Chargebacks: How they can affect your online business?

30th November 2016

Increasing sophistication in card fraud is reason for concern. Not only for banks, but most especially for online merchants, who are at risk of losing their ability to trade should they be implicated in repeat fraud attempts and excessive customer disputes.

While fraud is well documented, chargebacks as a result of a dispute can be just as debilitating. The financial services industry has made strides in card fraud protection with the implementation of 3D Secure for card transactions. However, what many merchants aren’t aware of is that Instant EFT significantly reduces the chargeback risk.

According to statistics from the South African Banking Risk Information Centre (SABRIC), the banking industry’s gross fraud losses due to SA issued credit card fraud decreased by 28.6%, from R353.3m in 2014 to R252.2m in 2015. However, 75% of fraud is due to Card Not Present transactions which most affects e-commerce merchants.

What is a chargeback and why the problem?

A chargeback is essentially a dispute. The consumer would dispute the transaction based on various issues. This could be because the product is damaged, not what they thought they had ordered (in terms of the description of the product), or they may be disputing that they made the purchase in the first place due to stolen cards and fraud.

The unhappy customer would contact their bank and raise a dispute. The merchant’s bank will refund the buyer and then debit the merchant for the refund, including an additional fee.

This will clearly impact the merchant’s bottom line — not only in terms of them being out of pocket, but defending disputes can be a lengthy process which costs time and attention away from the business.

More than this, if merchants face too many chargeback claims their bank will revoke their merchant account. While they can apply to another institution for a merchant bank account, this process is tedious, admin intensive, and can take up to two weeks to set up. The loss of business during that time would be devastating to any merchant.

It is important to note that merchants will not find banks sympathetic when it comes to excessive chargebacks. Ensuring that chargeback ratios are kept in check is a core responsibility for a banking institution offering payment services, and one which they are answerable for to Visa, Mastercard, and other card networks.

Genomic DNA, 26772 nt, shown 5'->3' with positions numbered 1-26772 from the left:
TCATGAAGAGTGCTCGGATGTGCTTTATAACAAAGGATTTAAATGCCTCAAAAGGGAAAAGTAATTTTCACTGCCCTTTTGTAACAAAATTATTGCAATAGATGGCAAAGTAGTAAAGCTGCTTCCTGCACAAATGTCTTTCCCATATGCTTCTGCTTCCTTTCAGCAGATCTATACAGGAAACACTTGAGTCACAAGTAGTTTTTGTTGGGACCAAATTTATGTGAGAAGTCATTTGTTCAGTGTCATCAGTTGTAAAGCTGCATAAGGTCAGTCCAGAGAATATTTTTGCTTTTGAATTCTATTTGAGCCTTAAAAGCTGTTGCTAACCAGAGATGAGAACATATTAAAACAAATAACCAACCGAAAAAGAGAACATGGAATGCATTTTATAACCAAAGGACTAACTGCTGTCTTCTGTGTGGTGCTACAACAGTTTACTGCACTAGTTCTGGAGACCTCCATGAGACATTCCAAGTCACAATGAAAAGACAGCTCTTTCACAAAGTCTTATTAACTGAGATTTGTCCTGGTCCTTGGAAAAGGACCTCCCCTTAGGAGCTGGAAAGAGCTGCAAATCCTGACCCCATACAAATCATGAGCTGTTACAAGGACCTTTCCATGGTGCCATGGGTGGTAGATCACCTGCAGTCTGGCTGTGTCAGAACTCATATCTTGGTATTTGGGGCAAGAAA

Protecting your online store from chargebacks

It’s clear that merchants need to reduce chargebacks as far as possible. Here are a few ways which can help them protect their business:

  1. Describe your product or service properly to avoid disputes. This includes a clear description of the product (including dimensions where appropriate) and, where possible, good pictures from multiple angles.
  2. Use the best delivery service possible to avoid damaged goods or late delivery.
  3. Try resolve disputes as quickly as possible. This is not only a solid way to build customer loyalty, but in most instances, providing a fast and equitable solution to a problem is cheaper than going through a chargeback arbitration.
  4. Have a clear dispute settlement process clearly explained on your website and work with an experienced team of mediators to ensure quick resolution.
  5. Make sure you keep excellent records of your transactions, shipping documentation and delivery receipts. These will have to be produced in any dispute.
  6. Encourage your customers to use Instant EFT. The customer will have to authenticate their purchase in the same way they do through regular online banking. Since it goes through an interface with the payment provider you are working with, you are guaranteed to get the exact amount quickly, and without the risk of chargebacks associated with card transactions.
  7. To add to the levels of security, also look out for payment providers that have Shopper Protection Programme. Having a dispute resolution system in place protects customers who may have purchased a product, but have not received it, or if the product is not what was described by the merchant. While this is there to protect the customer, ultimately it also favours the merchant. Some programmes offer a 100% cash back guarantee (up to R10 000) on any transaction which was not authorised.

In the world of e-commerce, two things are guaranteed: The increasing sophistication of fraud attempts; and the growth of online competitors who will be competing for your customers’ money. Working with a service provider which can offer you the means to transact quickly, safely, and with less operational risk could be one of the key ways to keep your company ahead of the pack.

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